Three hours of work. I invoiced, and collected. Dinner—just my usual rice and beans. The beans are from Italy, large and white. Amazon special, via a passing container heading north to Scandinavia. They swell up plump in the hydrater, flavor the rice via an hour in the cooker. I went to Venice once. The new one, near Milan. I left the house and went to a restaurant a short walk from the barge port. I bought an antique digital wristwatch from a child running a flea market stand. The child was pale, wearing long sleeves with a veil. Living outside in a city, unable to afford UV block, she never exposed herself to the sun. The watch looked good against my dark wrist, black rubber on black skin. I don't wear it, but it's in the waterproof locker underneath the bed. I still remember how the rice tasted there.

    The date was good. We got halfway through the film and then started fooling around. She pinged my toy, which I had quietly made aware to her, and we opened up a video feed. She asked me to show her my chest. For a long time, she just wanted me to show her my skin. My sternum, my nipples, the scar under my collarbone, my breast. She used her head camera, showed me her hand touching me on her screen. We synced toys and fucked. We stayed up talking for hours, after the film had played out, synced on our walls beside our beds. She talked mostly. I listened. She was in the Baghdad Shoals, I think. The lights were tuned brighter much later where she was. I didn't ask. I just wanted her to keep speaking to me.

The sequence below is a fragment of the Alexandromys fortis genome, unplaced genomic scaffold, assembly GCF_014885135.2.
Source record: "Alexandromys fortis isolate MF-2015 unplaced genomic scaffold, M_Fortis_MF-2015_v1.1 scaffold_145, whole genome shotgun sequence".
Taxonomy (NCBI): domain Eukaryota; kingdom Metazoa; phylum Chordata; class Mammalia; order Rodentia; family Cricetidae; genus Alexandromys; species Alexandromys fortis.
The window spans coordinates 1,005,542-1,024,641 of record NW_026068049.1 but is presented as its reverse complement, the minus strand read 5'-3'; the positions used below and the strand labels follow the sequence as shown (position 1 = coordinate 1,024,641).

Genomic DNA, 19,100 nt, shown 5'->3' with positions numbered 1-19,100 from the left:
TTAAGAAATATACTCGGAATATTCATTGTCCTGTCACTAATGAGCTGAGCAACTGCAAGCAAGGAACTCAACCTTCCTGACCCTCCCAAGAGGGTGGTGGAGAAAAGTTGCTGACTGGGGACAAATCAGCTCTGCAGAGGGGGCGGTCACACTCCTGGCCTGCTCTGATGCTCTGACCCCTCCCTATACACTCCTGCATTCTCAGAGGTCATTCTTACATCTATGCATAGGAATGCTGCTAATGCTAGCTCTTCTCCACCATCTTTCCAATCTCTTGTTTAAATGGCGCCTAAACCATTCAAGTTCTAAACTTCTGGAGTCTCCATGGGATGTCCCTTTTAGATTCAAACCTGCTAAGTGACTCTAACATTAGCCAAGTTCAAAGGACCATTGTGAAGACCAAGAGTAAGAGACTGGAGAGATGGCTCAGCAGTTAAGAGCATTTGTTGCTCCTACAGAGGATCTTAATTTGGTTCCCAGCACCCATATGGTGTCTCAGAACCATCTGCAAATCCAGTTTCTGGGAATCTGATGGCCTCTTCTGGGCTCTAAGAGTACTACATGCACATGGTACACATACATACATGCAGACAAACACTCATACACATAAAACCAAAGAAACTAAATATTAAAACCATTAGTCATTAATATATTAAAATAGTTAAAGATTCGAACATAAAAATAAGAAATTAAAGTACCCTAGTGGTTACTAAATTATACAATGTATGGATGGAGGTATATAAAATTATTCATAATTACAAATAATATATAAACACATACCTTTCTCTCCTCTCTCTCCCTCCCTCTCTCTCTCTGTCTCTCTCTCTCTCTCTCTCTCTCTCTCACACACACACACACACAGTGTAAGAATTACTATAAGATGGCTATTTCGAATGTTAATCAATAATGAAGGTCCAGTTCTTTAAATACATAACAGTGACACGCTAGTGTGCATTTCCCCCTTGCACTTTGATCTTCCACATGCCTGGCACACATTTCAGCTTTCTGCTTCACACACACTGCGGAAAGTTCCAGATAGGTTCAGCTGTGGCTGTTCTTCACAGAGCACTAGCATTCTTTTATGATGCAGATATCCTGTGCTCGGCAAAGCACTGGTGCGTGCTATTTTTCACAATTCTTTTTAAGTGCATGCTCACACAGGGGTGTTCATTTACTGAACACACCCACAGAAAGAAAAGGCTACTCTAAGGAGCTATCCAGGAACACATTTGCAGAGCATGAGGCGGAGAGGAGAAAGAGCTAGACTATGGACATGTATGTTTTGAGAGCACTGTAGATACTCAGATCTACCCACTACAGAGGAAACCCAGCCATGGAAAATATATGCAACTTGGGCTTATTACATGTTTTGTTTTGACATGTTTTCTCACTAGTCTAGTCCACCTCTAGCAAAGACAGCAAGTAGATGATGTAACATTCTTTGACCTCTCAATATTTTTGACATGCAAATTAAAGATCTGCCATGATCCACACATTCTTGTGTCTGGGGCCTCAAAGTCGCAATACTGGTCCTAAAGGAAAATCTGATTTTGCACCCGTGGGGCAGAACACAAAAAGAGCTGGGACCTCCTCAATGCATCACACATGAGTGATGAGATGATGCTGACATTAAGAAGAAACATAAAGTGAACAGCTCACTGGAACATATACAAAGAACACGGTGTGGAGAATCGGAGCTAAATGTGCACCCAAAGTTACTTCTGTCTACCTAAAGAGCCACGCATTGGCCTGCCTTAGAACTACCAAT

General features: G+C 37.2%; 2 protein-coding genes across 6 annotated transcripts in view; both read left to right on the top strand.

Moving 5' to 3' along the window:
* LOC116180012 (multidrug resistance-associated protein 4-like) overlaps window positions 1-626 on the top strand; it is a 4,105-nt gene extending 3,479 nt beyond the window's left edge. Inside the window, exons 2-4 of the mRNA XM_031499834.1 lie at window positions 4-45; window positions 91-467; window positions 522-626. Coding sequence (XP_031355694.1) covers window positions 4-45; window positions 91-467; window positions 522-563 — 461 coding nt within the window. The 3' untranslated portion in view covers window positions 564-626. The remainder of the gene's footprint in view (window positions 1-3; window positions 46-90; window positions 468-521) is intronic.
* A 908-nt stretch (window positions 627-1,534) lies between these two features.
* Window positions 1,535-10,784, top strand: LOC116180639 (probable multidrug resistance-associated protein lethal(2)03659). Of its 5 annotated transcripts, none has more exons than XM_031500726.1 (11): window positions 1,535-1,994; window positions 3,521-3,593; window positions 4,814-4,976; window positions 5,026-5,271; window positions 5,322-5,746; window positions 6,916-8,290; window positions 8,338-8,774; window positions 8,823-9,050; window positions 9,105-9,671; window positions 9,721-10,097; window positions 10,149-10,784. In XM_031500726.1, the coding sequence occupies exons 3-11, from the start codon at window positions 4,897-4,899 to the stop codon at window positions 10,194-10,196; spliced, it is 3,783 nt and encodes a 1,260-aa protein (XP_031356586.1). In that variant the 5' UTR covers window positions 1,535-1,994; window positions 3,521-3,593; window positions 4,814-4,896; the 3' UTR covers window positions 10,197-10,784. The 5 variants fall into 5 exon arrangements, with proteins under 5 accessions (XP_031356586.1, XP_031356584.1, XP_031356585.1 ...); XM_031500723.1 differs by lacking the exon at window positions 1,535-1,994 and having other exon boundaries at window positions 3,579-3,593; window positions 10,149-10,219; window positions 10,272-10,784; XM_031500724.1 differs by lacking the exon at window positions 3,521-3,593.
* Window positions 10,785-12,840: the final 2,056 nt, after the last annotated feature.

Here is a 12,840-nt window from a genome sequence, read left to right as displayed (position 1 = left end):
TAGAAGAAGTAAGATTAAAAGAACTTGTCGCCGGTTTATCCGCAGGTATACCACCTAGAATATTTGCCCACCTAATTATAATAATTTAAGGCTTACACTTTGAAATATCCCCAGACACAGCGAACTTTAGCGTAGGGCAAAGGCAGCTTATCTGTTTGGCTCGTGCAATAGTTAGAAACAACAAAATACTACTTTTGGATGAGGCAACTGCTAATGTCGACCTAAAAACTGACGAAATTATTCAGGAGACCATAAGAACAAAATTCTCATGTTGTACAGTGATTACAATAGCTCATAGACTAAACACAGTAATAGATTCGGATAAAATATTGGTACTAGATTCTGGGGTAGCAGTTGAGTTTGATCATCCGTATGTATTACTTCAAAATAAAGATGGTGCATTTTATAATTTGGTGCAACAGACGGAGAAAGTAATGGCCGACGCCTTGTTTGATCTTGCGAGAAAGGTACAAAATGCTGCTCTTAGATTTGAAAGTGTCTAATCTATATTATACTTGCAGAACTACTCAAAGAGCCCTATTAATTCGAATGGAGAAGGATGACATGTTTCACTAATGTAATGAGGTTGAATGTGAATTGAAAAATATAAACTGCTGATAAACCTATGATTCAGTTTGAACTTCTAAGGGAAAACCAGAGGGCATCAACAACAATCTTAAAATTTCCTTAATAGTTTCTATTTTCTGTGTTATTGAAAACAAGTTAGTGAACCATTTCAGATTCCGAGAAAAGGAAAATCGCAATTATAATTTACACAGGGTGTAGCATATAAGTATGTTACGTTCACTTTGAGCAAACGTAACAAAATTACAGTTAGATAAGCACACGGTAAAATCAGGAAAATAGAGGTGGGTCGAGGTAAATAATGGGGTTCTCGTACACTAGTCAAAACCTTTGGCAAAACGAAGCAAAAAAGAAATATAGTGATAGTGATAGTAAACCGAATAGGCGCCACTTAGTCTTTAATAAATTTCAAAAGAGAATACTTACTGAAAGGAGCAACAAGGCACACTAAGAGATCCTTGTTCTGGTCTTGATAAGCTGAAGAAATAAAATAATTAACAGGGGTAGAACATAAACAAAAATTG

After we hung up, I didn't feel like going to bed. I worked for an hour, invoiced and collected. I uploaded a video post. Browsed for new GIF art. Fell asleep watching a collection of classic Pokémon cartoons.

    I woke up at the chime, and looked at the mobile. New work available. I didn't feel like it, and moved over to the couch. I checked Twitter. Fighting in the Ozarks, drone strikes against the Free New Orleans Navy off of Pine Bluffs on the Mississippi Sea. People were calling for sanctions, which probably wouldn't come.

    I looked at the circuit routings, searching for some sort of deal. Four-month circuits between the Horn of Africa and Antarctica. I could afford it. But all that time on the ocean away from the coastal canals, and nothing interesting but fish farms and gambling on the seventh continent. There was the Appalachian Seaboard of the United States, getting cheaper by the day with the violence in the Midwest. Sandra liked that area. We could meet up, probably. Have a drink in person. Maybe be neighbors for a bit. We had always been close.

    Then I found it. Two-month circuit, from Lima through the Nicaraguan Canal through the Colombian Archipelago and back. Last-minute deal, six-month commitment, at a rate just a little higher than what I was paying now. I did some quick math. I could do it, though it was a stretch. Maybe apply for a queue upgrade.